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Armenia Offers Iranian Tourists Breath of Fresh Air

Close enough to have some things in common, Armenia is rapidly becoming a popular destination for holidaymakers from Iran.
By Arpi Makhsudyan
  • Armenia attracts many tourists from Iran in search of a break and a relaxation of the rules they live under at home. (Photo: Nazik Armenakyan)
    Armenia attracts many tourists from Iran in search of a break and a relaxation of the rules they live under at home. (Photo: Nazik Armenakyan)

Mahmud Ali Reza has visited Armenia three times already this year and says it compares favourably with his home country Iran as a tourist destination.

“We have resort areas in Iran like the Caspian Sea and the Persian Gulf, but first of all, it’s expensive to go there, and secondly, you can’t relax with your whole family. My wife can’t swim in the sea there – she can only go in covered from head to foot in the hejab,” he said. “If we want a good holiday, we come to Armenia.”

For many visitors from the Shia Muslim theocratic state of Iran, the liberal climate of Armenia, a traditionally Christian country, is an added bonus.

“Iran is a religious country, and we do not enjoy civil rights there since the religion bans them. But Armenia has freedom, like Turkey and Azerbaijan do,” Mahmud said.

The increasingly common sight of Iranian holidaymakers in Armenia reflects the growing relationship between the two states. Armenia’s short border with Iran is open to traffic, unlike those with Azerbaijan and Turkey.

Armenia does not yet feature as a global holiday destination, although it has picturesque mountain scenery and ancient buildings.

Nelly Malkhasyan, director of the tour operator Mane, said Iranians came to Armenia because it combined the cultures of east and west in a way that was both familiar and foreign.

“To them, Armenia is just like Iran – but freer and more interesting,” she said.

Camella Karakhanyan of another tourist agency, Tatev, said Iranians were not particularly drawn to Armenia’s ancient culture or natural beauty.

“Although we show them our historical monuments and acquaint them with our history, they aren’t interested since their own country has enough of that for them. What Armenia provides them with is freedom,” she said, adding that Iranian women particularly enjoyed the chance to walk around, go shopping and relax free of the strictures of home.

The tourist boom began after the Iranian-Armenian border opened in 1990, and now seems to be accelerating. Mekhak Apresyan, who heads the Armenian economy ministry’s tourism department, said nearly 84,000 Iranian visitors were recorded in the first nine months of 2010, compared with 44,000 for the whole of last year.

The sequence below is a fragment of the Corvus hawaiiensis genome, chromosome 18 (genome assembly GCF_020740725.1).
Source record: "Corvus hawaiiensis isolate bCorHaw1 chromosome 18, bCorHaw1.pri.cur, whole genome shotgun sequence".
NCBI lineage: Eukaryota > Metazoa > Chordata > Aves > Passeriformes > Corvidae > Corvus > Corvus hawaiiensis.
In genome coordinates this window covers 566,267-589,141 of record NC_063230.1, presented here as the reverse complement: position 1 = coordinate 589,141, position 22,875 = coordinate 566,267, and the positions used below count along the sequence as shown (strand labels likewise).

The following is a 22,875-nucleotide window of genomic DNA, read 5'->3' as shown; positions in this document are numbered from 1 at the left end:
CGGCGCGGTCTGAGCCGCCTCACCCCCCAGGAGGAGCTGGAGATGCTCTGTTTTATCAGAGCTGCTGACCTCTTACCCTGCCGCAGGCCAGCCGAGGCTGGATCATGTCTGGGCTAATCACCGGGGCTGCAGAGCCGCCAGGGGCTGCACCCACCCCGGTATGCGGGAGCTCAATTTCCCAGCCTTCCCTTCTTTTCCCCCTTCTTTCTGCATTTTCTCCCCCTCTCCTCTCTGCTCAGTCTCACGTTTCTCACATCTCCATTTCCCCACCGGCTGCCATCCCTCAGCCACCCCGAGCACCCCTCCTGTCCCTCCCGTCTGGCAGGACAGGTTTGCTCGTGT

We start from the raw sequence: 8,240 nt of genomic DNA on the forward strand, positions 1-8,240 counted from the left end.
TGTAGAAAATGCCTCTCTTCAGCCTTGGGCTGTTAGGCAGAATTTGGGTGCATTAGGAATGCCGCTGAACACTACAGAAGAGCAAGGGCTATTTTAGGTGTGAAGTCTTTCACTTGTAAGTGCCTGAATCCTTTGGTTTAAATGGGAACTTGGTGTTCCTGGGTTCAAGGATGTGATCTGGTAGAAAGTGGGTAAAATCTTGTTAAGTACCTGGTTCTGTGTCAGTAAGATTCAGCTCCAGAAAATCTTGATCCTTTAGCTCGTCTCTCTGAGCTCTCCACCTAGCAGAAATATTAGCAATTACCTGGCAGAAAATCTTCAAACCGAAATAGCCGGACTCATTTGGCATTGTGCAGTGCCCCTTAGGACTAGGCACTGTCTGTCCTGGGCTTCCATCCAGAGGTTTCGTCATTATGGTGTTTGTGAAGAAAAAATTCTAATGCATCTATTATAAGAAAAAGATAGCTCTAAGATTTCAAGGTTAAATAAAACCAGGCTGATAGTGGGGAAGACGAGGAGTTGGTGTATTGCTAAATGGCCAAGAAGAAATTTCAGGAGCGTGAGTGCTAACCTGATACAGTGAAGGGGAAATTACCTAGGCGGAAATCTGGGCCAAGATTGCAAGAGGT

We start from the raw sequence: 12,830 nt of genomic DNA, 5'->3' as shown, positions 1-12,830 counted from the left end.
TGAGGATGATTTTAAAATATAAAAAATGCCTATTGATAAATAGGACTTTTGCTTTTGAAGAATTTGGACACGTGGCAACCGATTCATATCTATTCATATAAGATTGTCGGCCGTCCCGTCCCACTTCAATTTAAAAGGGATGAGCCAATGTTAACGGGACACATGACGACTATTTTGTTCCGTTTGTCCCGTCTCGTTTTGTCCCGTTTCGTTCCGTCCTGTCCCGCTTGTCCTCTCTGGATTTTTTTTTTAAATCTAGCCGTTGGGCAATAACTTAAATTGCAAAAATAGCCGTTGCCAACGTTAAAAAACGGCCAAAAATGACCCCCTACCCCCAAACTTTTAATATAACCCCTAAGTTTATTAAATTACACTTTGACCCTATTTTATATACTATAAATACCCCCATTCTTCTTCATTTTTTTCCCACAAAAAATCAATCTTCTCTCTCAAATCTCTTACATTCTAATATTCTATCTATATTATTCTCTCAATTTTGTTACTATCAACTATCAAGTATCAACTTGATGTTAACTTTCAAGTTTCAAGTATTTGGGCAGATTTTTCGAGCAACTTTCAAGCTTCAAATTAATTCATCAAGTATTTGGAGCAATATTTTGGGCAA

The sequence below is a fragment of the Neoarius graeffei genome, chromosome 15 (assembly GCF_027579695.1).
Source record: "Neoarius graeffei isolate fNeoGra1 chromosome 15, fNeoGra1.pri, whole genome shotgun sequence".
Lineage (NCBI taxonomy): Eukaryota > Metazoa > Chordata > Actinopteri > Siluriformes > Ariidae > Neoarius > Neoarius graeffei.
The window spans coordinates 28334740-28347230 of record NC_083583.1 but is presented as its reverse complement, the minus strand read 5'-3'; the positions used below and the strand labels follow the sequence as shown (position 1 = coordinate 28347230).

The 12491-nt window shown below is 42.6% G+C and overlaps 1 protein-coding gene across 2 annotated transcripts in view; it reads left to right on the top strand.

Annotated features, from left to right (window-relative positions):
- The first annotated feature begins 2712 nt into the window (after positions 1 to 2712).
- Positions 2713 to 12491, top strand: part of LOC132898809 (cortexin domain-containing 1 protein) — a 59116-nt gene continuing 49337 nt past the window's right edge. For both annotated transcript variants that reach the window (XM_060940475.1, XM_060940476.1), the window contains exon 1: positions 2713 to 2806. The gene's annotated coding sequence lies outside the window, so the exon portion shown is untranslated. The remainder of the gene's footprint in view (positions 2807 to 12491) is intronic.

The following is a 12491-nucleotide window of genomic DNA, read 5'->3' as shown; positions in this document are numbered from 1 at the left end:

Tourism is only part of a broader pattern of growing ties that include four major joint ventures to build an oil terminal, a railway, a hydroelectric power station on the river Araks and the third high-voltage power line between the two countries.

Armenian prime minister Tigran Sargsyan was in Tehran last week, discussing strengthening the economic relationship further. At the meeting, Iranian vice-president Mohammad Reza Rahimi expressed hope that bilateral trade would increase to a billion dollars a year, five times its current level.

The business relationship could well be built on the connections of men like Amir Said, an Iranian who has moved to Yerevan to do a post-graduate degree. He now intends to start a business here and marry an Armenian woman.

But that is a side of the relationship that many Armenians struggle with.

Anna Gevorgyan, an Iran expert at Yerevan State University’s Centre for Civilisation and Cultural Studies, said she welcomed the presence of Iranian businessmen but worried both about their acquisition of property and about the rise in intermarriage. She said half of the Iranian men coming to Armenia wanted to marry local women, while a third wanted to buy property.

“It’s a dangerous trend, because there are lots of Iranians, and if just one or two per cent of them buy property in Armenia, then in a few years we will face a serious demographic problem,” she said. “In addition… the children of [mixed] families are already nothing like Armenians. Although they are half Armenian, they are Iranian by religion and culture.”

Amir Said, meanwhile, is recommending the country to his friends in Iran.

“This year, friends of mine came to Armenia, and we went to the Tsakhkadzor resort and had a really good time. They’ll definitely be coming next year, too,” he said.

Arpi Makhsudyan is a correspondent for the Capital daily in Yerevan.
 

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